Growing up I wanted to be nothing like my mother. She wasn’t cool enough to me. I wanted to be fun, push the boundaries, and dress cool. She was an introvert, quiet in her own way, highly organized, and logical. I was adventurous, artsy, and a spontaneous free spirit. I never saw myself in my mother. She represented everything I never wanted to be—that is, except for a mother.
I was young and foolish—too prideful to admit that I wanted to nurture children the same way my mother had nurtured me. Over the years, I’ve begun to see more of her in me. By my late twenties, I’d gained a whole new appreciation for my mom—in fact, I would consider her a friend.
It’s funny how living a little will help you to see why your parents taught you certain things. I realize that my mother prepared me for a whole world where being young, gifted, and Black was not favored. She taught me perseverance by never allowing me to quit on the first try. She taught me to be confident by allowing me to sell my handwritten newspapers in front of the grocery store to anyone who would buy them. She taught me how to be gracious by encouraging me to listen to people without inserting my own judgments and assumptions. One of her greatest lessons (and gifts) to me came long after I was no longer a child.
In 2018, my family and I moved to Greenville, South Carolina, and I was struggling to adjust to a new city. I had left my friends behind: my sister-friends, my “mom” friends, my married friends . . . all my people. It was especially hard to leave my single friends behind because I worked hard to cultivate those friendships. Oftentimes, these were friends from different “groups” or phases of my life, but I’d kept up with them individually. We would meet up to hang out and talk about life and dreams and everything else in between.
I gave all that up when we moved to Greenville. I knew I’d make new friends, but intentional friendships take time and energy to cultivate; I was out of energy and just wanted new friends ASAP. It was hard. Everyone around me was married, and they were always having couples’ dates and playdates with their kids. I wanted to be in a relationship, too, and I wanted children. And my mother could see that.
One day, I had just finished eating homemade pasta when my mom walked in and told me she had a surprise for me. Her gifts are always practical and thoughtful, but I had no idea what this surprise might be. She walks over, hands me a flower and a gift bag, and says, “I know people will be focused on all the mothers tomorrow. I wanted to say happy Mother’s Day to you as you’ve been motherly to your nephew and other children. You’ll be a mom one day too.”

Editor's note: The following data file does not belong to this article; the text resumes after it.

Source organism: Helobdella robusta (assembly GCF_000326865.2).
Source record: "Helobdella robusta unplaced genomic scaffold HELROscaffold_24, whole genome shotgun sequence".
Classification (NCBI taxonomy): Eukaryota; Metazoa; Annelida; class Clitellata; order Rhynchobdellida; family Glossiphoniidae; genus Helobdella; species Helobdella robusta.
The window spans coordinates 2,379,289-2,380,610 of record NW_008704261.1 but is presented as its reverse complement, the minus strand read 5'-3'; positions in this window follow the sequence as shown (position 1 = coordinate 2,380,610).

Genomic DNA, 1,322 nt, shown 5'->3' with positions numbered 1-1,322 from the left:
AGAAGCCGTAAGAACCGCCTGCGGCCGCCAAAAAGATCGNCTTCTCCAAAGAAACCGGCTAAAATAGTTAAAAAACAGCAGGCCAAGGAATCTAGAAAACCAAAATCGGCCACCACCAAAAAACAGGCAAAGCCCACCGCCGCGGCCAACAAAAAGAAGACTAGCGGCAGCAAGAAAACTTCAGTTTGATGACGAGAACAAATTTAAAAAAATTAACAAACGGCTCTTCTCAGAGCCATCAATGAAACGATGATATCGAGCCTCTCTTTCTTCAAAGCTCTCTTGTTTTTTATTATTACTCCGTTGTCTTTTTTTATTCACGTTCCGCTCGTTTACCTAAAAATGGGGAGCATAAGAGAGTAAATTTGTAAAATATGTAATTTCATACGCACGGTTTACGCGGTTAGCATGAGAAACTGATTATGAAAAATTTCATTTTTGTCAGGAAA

From a deep place often left untouched, tears welled up and began streaming down my face. I was feeling so lonely at that time in my life. My dreams of being a mother one day felt far off and, sometimes, nearly impossible. I wasn’t in a relationship; I had no prospects (although, since then I have found pandemic love); I felt emotionally naked admitting that I had such strong desires to be a mother. I mean, most people talked about the negatives of having kids—the time, the money, the “loss of freedom”, but no matter how many horror stories I heard about motherhood, I still wanted it. It was an unexplainable desire that I wasn’t sure would be possible for me.
I looked into the gift bag my mom placed in front of me. Inside I saw my favorite snack and a plant for my new hanging pot—all in an effort to say, I know your heart’s desires and I see you. Her act of kindness softened my heart in a season when it was growing callous. I guess my mother taught me something else, too: never underestimate the power of kindness, especially around holidays that can feel very lonely to those longing for a family.
So, to all the aunties, godmommies, sisters, friends, etc., I see you. You are valued and loved. There’s a place for you too. May you know just how important you are on a day when some celebrate and many mourn.
How do you show appreciation to your friends during sensitive holidays like Mother’s Day?Leave a Comment